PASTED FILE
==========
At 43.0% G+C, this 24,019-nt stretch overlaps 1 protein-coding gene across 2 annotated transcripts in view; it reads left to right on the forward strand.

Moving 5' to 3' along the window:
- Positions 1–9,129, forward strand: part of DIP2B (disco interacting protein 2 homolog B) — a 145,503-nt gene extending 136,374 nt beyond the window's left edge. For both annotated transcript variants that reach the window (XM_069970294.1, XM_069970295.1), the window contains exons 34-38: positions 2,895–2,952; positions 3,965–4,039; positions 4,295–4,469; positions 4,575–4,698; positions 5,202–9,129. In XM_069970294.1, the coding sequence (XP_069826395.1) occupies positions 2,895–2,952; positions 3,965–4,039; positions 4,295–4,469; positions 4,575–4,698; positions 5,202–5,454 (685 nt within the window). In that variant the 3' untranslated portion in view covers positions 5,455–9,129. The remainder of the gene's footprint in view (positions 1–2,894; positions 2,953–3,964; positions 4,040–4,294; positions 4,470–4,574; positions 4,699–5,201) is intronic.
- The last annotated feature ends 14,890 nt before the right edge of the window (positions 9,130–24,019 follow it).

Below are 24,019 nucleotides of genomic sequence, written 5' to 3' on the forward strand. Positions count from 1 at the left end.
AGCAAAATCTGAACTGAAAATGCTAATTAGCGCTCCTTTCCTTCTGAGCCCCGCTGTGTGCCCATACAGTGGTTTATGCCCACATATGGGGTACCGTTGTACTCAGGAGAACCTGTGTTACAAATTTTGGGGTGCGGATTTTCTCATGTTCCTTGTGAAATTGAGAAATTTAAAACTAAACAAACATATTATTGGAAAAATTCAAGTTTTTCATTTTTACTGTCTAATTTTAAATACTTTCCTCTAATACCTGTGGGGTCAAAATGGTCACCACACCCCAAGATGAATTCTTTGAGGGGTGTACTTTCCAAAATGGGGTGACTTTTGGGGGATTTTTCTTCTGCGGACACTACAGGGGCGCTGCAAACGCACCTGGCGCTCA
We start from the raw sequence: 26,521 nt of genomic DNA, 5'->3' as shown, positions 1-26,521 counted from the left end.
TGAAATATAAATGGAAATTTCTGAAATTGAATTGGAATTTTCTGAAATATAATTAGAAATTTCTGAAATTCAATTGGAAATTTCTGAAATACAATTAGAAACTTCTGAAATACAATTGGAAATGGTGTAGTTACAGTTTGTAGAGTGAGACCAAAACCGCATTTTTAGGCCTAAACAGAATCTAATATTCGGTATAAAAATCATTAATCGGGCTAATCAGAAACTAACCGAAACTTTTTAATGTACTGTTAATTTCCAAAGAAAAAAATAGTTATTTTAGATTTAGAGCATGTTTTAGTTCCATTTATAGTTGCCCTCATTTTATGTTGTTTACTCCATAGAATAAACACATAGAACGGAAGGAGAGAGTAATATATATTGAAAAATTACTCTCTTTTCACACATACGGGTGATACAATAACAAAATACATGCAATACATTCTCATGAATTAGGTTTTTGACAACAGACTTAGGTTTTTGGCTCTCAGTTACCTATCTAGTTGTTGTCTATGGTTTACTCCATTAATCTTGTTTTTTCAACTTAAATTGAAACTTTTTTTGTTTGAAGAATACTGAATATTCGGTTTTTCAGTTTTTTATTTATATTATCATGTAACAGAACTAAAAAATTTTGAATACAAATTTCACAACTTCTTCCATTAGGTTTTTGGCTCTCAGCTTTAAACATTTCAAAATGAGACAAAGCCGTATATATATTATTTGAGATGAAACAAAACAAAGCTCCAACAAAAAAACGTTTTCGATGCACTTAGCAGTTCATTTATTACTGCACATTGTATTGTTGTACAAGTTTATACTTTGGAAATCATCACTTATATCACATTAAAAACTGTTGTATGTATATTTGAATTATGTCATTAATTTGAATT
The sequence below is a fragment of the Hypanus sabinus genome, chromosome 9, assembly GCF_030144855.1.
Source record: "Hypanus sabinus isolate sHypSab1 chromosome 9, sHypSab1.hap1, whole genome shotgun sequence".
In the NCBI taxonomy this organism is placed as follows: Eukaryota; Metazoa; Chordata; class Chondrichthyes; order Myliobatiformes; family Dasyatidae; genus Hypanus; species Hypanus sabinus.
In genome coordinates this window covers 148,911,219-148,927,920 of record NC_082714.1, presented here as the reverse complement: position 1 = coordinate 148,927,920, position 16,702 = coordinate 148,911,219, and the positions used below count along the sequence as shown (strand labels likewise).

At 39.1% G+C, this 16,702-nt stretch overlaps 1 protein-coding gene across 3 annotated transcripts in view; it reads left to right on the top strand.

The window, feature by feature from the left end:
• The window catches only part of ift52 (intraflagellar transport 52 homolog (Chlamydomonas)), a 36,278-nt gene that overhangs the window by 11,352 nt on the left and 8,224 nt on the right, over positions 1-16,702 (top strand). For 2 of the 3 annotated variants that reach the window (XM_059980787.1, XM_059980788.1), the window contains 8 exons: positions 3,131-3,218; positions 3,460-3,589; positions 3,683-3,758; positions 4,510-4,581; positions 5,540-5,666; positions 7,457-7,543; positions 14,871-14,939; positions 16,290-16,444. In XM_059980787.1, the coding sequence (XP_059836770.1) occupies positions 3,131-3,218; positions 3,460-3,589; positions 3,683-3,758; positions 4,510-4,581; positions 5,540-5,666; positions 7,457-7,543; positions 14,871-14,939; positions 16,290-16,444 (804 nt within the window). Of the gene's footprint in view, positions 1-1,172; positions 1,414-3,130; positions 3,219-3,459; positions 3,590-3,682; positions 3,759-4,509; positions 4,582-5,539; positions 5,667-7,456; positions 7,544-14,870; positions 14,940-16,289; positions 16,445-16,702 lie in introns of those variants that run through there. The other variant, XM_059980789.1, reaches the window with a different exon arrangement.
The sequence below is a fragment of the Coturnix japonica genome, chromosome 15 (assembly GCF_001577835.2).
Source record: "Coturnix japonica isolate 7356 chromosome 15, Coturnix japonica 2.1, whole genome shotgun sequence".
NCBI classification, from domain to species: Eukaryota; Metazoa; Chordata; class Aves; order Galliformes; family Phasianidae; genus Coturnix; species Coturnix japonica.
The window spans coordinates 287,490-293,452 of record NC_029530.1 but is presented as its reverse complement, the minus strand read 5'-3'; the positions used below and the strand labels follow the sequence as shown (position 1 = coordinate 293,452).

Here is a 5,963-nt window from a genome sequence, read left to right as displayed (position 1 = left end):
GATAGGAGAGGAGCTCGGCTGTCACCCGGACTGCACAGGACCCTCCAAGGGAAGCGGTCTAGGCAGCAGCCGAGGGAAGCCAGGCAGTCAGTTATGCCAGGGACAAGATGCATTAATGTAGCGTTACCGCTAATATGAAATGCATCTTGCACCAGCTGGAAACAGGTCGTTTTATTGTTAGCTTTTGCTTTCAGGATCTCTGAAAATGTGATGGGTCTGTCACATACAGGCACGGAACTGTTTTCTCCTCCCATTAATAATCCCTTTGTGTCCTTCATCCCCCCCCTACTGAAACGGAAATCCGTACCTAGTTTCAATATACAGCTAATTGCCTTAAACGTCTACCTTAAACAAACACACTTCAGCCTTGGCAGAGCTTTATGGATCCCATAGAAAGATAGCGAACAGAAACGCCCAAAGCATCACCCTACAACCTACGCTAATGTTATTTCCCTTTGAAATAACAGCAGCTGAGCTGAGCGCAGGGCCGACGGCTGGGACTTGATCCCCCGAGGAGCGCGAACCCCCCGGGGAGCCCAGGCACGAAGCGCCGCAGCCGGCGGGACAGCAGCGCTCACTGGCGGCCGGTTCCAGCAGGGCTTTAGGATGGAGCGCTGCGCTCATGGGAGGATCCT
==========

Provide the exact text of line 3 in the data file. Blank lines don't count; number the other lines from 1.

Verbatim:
- Positions 1–9,129, forward strand: part of DIP2B (disco interacting protein 2 homolog B) — a 145,503-nt gene extending 136,374 nt beyond the window's left edge. For both annotated transcript variants that reach the window (XM_069970294.1, XM_069970295.1), the window contains exons 34-38: positions 2,895–2,952; positions 3,965–4,039; positions 4,295–4,469; positions 4,575–4,698; positions 5,202–9,129. In XM_069970294.1, the coding sequence (XP_069826395.1) occupies positions 2,895–2,952; positions 3,965–4,039; positions 4,295–4,469; positions 4,575–4,698; positions 5,202–5,454 (685 nt within the window). In that variant the 3' untranslated portion in view covers positions 5,455–9,129. The remainder of the gene's footprint in view (positions 1–2,894; positions 2,953–3,964; positions 4,040–4,294; positions 4,470–4,574; positions 4,699–5,201) is intronic.